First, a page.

Clayton agreed: “The question for us is: ‘is this the best routing?’ Every time we have walked it we have seen different holes and different ways to route it.” Explaining that the site falls firmly into the ‘don’t mess it up’ category, Clayton recalled Perry Maxwell’s famous quote about Prairie Dunes – ‘There are 118 holes here, and all I have to do is eliminate 100’. “To make just a ‘really good’ golf course there would be a bit of a failure,” continued Clayton. “I don’t think anyone will ever build a better golf course than Royal Melbourne in Australia, but this needs to sit right underneath that.”
Mike DeVries – who already has one Tasmania design to his name that sits right underneath Royal Melbourne in rankings, Cape Wickham on King Island – joined Goggin and Clayton at Seven Mile Beach for a week before Australia’s Covid-19 lockdown. Goggin said they spent “all day, every day” walking the land to develop the routing, which will take golfers back and forth from high dunes to the beach.
DeVries said: “Seven Mile Beach’s design will take full advantage of the diversity of the site, from the high dune that serves as a ridge on the north side of the course down to the low-lying dunes at the beach. Holes will tumble across the bigger dunes, have quieter links terrain in the lowlands, and hug tight along the shore, all the while highlighting the vistas of the ocean and nearby Hobart.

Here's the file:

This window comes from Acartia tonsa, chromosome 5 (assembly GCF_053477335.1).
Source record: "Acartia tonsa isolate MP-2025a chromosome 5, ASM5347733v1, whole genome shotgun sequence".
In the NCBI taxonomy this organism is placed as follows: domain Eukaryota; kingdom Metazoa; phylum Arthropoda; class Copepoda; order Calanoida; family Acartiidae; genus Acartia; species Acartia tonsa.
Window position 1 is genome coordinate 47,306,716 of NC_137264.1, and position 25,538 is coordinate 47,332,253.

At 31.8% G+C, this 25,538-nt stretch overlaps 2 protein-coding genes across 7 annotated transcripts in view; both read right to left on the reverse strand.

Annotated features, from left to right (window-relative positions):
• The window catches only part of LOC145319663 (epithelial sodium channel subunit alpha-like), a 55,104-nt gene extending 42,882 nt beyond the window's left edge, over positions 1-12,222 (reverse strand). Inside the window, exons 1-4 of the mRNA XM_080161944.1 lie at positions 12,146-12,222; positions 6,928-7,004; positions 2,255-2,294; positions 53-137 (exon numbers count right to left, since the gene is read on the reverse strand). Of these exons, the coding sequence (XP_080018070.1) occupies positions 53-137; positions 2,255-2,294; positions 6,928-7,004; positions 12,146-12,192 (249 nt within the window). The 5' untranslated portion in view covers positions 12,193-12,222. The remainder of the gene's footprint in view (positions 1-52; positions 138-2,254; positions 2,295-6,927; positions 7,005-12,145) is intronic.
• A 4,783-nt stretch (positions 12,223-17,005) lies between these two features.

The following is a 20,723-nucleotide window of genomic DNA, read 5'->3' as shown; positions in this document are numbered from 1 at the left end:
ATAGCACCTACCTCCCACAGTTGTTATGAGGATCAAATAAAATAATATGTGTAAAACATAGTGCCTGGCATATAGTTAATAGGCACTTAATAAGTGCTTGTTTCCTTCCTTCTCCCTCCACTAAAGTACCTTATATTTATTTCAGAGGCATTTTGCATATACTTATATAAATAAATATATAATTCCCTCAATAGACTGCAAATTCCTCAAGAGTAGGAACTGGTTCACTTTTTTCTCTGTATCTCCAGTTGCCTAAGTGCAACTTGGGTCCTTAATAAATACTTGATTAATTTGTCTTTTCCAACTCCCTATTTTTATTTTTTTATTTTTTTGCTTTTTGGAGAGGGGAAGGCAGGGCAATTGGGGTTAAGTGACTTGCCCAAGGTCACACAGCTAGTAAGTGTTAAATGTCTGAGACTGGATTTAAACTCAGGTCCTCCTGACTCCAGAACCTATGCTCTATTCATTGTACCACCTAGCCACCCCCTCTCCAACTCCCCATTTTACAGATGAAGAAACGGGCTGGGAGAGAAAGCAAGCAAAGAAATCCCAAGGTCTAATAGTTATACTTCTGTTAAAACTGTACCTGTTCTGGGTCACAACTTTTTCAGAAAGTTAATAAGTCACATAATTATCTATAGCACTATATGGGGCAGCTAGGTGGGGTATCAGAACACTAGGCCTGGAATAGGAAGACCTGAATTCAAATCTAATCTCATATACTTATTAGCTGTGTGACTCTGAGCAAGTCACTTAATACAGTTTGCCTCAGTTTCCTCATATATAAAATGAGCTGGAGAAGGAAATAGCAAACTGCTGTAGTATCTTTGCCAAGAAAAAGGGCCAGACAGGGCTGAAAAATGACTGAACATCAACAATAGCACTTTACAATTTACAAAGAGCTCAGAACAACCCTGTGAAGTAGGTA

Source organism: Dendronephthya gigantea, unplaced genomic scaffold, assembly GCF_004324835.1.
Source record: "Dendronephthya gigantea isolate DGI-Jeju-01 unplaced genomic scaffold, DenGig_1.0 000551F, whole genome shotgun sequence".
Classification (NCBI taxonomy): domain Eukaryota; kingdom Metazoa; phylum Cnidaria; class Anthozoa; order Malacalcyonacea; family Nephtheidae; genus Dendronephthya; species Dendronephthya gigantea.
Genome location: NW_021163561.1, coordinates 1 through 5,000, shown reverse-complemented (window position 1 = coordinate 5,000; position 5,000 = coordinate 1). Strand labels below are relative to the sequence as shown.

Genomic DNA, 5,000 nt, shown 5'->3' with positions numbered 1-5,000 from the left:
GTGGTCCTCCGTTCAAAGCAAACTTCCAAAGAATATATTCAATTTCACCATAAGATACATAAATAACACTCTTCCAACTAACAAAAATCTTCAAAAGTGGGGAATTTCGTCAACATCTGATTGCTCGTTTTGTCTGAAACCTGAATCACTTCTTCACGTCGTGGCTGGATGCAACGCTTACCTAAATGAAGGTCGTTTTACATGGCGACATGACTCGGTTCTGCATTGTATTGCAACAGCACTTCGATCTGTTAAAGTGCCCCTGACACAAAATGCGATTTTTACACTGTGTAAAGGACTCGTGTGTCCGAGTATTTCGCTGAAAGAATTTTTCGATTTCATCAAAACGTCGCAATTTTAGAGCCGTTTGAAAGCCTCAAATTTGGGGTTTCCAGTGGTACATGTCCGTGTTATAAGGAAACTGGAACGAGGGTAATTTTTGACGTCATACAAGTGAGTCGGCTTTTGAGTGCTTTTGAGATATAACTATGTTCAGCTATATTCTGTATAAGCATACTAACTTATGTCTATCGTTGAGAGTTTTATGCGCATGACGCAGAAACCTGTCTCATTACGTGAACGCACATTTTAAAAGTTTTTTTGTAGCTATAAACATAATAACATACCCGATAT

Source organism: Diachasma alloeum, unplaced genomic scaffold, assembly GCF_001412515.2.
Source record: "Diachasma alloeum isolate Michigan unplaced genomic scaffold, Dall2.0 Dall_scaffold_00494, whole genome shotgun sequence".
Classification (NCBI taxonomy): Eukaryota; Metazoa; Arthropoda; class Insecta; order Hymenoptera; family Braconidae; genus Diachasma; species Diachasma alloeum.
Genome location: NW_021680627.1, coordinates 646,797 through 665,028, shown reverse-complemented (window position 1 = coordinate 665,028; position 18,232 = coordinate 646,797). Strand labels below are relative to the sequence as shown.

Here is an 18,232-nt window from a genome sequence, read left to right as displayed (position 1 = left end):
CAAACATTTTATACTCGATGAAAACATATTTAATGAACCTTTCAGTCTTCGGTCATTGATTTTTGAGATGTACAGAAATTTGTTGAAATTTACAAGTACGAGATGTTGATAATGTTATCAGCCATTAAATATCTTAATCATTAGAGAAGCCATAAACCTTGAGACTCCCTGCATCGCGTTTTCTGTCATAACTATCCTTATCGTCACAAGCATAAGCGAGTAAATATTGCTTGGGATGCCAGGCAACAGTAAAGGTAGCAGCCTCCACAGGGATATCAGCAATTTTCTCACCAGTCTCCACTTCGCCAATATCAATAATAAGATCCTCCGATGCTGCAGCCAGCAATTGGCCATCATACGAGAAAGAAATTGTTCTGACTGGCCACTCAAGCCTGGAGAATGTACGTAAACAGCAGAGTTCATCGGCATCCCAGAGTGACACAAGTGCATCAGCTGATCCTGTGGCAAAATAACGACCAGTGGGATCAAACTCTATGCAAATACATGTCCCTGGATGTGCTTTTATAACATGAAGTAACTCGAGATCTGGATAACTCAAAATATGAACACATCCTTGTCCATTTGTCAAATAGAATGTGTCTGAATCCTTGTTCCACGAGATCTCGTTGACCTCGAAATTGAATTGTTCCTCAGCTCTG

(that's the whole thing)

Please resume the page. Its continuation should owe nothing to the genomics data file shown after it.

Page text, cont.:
“The climate is ideal for the growth of fescue and that turf will provide for a running game and creative shots that are found with true links golf. The routing is continuous but has multiple junctions that give it intimacy while also providing for opportunities to play the course in a different sequence or as a shorter loop. The design will stretch to about 7,000 yards at a par of 72 and encounter all points of the compass, despite its predominant east-west orientation.”
Clayton explained that the team are already able to clearly visualise some holes, such as the first two and those that run along the beach, but others, like the par five third along the high dune ridge, will be more difficult to picture until clearance work is complete. “You get a real sense when you walk it and have an idea of what holes will look like, but I’m sure there will be a few nice surprises,” said Clayton.
Unlike previously proposed golf developments on the land at Seven Mile Beach, Goggin’s plans are for pure and publicly accessible golf, with no reliance on real estate or other amenities. And in contrast to other destinations with a golf-focused ethos like Barnbougle and Bandon Dunes, Seven Mile Beach has the benefit of being very accessible, just a few minutes from the state capital’s airport.
The development team’s permit allows them to build 18 holes and associated facilities on the site, but there is space for more golf if the project is a success and the authorities allow it. The land on the north side of the ridge line provides scope for a contrasting second course, with gently rolling dunes that extend to the lagoon. “One side is completely different to the other,” said Clayton. “When you are on the Five Mile side, it’s like a London heathland course, but by the water.”
Construction work is scheduled to begin in the second half of 2021.
Goggin’s dream is on the verge of reality. “It’s been a labour of love,” he said. “I have made a lot of trips and spent a lot of time out there because I know how special a place it could be.”